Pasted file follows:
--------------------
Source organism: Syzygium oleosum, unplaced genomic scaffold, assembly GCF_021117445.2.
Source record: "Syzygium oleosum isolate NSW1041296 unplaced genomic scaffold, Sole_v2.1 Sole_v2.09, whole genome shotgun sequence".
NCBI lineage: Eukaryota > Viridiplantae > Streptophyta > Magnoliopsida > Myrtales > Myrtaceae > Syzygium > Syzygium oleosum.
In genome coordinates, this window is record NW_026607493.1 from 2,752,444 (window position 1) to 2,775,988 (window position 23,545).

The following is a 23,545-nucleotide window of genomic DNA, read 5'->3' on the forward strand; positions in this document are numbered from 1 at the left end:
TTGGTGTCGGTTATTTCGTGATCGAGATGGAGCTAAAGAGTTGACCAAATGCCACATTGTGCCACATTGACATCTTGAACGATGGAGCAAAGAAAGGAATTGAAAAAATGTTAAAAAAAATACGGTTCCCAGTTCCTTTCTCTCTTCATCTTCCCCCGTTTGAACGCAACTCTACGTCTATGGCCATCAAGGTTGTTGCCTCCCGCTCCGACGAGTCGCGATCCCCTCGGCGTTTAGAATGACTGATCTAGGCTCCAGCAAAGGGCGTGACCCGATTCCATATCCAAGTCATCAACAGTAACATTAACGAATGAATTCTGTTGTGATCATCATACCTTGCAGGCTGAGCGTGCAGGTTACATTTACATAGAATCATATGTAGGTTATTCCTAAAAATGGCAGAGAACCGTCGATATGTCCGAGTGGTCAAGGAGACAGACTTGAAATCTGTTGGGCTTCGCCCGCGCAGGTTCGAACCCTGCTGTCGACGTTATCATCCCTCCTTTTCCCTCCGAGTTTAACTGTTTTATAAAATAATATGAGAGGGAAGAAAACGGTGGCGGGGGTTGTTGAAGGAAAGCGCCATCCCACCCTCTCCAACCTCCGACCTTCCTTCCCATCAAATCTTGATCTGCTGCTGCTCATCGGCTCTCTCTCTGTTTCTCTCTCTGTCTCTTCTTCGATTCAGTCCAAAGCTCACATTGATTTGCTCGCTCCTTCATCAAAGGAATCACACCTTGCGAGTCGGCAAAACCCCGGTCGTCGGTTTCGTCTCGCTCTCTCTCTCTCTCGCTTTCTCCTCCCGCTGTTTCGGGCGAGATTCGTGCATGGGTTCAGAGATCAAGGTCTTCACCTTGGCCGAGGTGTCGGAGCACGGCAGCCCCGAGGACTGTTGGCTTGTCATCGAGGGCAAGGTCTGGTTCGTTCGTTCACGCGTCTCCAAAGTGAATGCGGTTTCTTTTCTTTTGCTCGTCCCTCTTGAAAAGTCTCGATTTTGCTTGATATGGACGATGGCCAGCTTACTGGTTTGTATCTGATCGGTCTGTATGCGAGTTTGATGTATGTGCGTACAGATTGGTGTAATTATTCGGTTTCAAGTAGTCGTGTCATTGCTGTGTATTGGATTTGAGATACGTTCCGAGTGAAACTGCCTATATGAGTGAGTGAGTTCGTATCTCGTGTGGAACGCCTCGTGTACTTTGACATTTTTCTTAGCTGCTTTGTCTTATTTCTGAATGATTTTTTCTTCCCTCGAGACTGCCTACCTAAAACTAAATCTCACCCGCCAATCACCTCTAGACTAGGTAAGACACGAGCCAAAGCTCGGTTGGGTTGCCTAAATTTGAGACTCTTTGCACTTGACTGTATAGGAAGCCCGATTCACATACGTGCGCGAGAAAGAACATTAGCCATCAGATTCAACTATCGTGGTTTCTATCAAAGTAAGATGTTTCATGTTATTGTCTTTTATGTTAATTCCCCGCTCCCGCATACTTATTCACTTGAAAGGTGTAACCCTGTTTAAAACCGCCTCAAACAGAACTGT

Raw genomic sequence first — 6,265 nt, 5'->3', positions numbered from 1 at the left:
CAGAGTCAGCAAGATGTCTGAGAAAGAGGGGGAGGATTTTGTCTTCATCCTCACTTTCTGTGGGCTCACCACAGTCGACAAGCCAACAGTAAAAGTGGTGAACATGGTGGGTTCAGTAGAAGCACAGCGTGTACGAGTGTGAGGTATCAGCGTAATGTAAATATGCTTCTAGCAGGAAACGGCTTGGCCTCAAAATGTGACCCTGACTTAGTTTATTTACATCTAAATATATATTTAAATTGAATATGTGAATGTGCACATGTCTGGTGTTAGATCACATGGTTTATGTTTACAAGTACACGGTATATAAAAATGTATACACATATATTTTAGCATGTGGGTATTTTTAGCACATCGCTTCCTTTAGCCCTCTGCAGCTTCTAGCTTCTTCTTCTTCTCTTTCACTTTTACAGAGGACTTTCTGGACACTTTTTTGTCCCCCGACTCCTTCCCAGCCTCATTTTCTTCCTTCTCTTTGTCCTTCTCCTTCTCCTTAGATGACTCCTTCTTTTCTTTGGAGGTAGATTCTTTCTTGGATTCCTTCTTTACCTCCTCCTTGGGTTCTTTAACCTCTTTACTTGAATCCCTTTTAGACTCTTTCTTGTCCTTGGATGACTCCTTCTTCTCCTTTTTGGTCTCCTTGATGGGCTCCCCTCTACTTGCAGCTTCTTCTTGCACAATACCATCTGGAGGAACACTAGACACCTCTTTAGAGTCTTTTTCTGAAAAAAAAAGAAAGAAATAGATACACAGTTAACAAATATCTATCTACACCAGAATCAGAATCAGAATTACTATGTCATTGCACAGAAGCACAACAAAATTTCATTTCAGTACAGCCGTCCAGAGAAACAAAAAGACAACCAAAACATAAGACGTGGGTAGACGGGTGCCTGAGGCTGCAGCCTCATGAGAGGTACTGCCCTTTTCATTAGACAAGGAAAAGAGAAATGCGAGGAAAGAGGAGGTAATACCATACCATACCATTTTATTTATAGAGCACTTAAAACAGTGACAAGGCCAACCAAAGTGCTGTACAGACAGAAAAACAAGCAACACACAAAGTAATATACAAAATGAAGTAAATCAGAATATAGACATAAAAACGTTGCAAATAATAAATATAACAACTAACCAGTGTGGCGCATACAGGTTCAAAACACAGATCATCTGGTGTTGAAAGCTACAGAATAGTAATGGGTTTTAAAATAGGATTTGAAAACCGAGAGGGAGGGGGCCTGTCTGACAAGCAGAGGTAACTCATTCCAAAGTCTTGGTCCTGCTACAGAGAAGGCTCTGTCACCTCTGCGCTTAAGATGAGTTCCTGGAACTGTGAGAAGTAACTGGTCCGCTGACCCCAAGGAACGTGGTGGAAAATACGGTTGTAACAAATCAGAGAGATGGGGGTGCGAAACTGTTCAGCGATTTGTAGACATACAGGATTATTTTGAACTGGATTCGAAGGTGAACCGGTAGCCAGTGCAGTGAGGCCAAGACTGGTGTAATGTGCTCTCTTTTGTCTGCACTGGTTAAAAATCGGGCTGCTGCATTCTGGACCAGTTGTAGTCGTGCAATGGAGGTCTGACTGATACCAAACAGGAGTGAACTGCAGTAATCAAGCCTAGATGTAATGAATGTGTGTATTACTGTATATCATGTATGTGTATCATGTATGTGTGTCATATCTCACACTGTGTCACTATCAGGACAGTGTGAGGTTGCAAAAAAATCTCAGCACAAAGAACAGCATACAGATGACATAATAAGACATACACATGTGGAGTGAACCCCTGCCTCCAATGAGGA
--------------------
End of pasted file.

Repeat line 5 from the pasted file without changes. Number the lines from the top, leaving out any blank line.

The following is a 23,545-nucleotide window of genomic DNA, read 5'->3' on the forward strand; positions in this document are numbered from 1 at the left end: